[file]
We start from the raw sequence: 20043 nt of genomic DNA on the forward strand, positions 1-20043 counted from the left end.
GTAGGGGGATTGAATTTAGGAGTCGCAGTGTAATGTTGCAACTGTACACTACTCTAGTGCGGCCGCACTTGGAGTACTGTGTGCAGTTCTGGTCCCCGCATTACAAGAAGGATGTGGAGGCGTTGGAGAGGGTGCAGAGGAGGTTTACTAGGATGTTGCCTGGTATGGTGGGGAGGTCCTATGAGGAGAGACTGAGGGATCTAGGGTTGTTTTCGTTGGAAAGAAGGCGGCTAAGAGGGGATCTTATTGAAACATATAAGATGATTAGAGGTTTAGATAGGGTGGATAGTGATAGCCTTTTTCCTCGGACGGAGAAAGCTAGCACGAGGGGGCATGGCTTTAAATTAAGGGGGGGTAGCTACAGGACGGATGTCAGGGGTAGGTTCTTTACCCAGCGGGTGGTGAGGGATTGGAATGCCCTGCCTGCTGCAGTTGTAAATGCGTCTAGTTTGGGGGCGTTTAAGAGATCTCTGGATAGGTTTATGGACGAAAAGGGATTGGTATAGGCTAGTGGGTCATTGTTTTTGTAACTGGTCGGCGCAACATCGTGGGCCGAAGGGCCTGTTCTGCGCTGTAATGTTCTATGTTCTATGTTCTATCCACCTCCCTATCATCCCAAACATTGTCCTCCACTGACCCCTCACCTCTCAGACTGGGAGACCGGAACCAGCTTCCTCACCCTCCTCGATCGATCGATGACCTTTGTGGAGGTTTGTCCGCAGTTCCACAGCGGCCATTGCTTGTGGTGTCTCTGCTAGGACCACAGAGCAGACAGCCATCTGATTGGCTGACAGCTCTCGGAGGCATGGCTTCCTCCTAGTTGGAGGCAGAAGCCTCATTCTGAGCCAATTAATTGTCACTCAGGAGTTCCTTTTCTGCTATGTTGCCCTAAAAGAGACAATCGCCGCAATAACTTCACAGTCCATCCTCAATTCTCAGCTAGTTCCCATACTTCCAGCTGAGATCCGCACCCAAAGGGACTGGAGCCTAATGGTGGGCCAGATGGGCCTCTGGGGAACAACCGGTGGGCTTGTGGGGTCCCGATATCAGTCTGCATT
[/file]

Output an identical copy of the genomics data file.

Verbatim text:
We start from the raw sequence: 20043 nt of genomic DNA on the forward strand, positions 1-20043 counted from the left end.
GTAGGGGGATTGAATTTAGGAGTCGCAGTGTAATGTTGCAACTGTACACTACTCTAGTGCGGCCGCACTTGGAGTACTGTGTGCAGTTCTGGTCCCCGCATTACAAGAAGGATGTGGAGGCGTTGGAGAGGGTGCAGAGGAGGTTTACTAGGATGTTGCCTGGTATGGTGGGGAGGTCCTATGAGGAGAGACTGAGGGATCTAGGGTTGTTTTCGTTGGAAAGAAGGCGGCTAAGAGGGGATCTTATTGAAACATATAAGATGATTAGAGGTTTAGATAGGGTGGATAGTGATAGCCTTTTTCCTCGGACGGAGAAAGCTAGCACGAGGGGGCATGGCTTTAAATTAAGGGGGGGTAGCTACAGGACGGATGTCAGGGGTAGGTTCTTTACCCAGCGGGTGGTGAGGGATTGGAATGCCCTGCCTGCTGCAGTTGTAAATGCGTCTAGTTTGGGGGCGTTTAAGAGATCTCTGGATAGGTTTATGGACGAAAAGGGATTGGTATAGGCTAGTGGGTCATTGTTTTTGTAACTGGTCGGCGCAACATCGTGGGCCGAAGGGCCTGTTCTGCGCTGTAATGTTCTATGTTCTATGTTCTATCCACCTCCCTATCATCCCAAACATTGTCCTCCACTGACCCCTCACCTCTCAGACTGGGAGACCGGAACCAGCTTCCTCACCCTCCTCGATCGATCGATGACCTTTGTGGAGGTTTGTCCGCAGTTCCACAGCGGCCATTGCTTGTGGTGTCTCTGCTAGGACCACAGAGCAGACAGCCATCTGATTGGCTGACAGCTCTCGGAGGCATGGCTTCCTCCTAGTTGGAGGCAGAAGCCTCATTCTGAGCCAATTAATTGTCACTCAGGAGTTCCTTTTCTGCTATGTTGCCCTAAAAGAGACAATCGCCGCAATAACTTCACAGTCCATCCTCAATTCTCAGCTAGTTCCCATACTTCCAGCTGAGATCCGCACCCAAAGGGACTGGAGCCTAATGGTGGGCCAGATGGGCCTCTGGGGAACAACCGGTGGGCTTGTGGGGTCCCGATATCAGTCTGCATT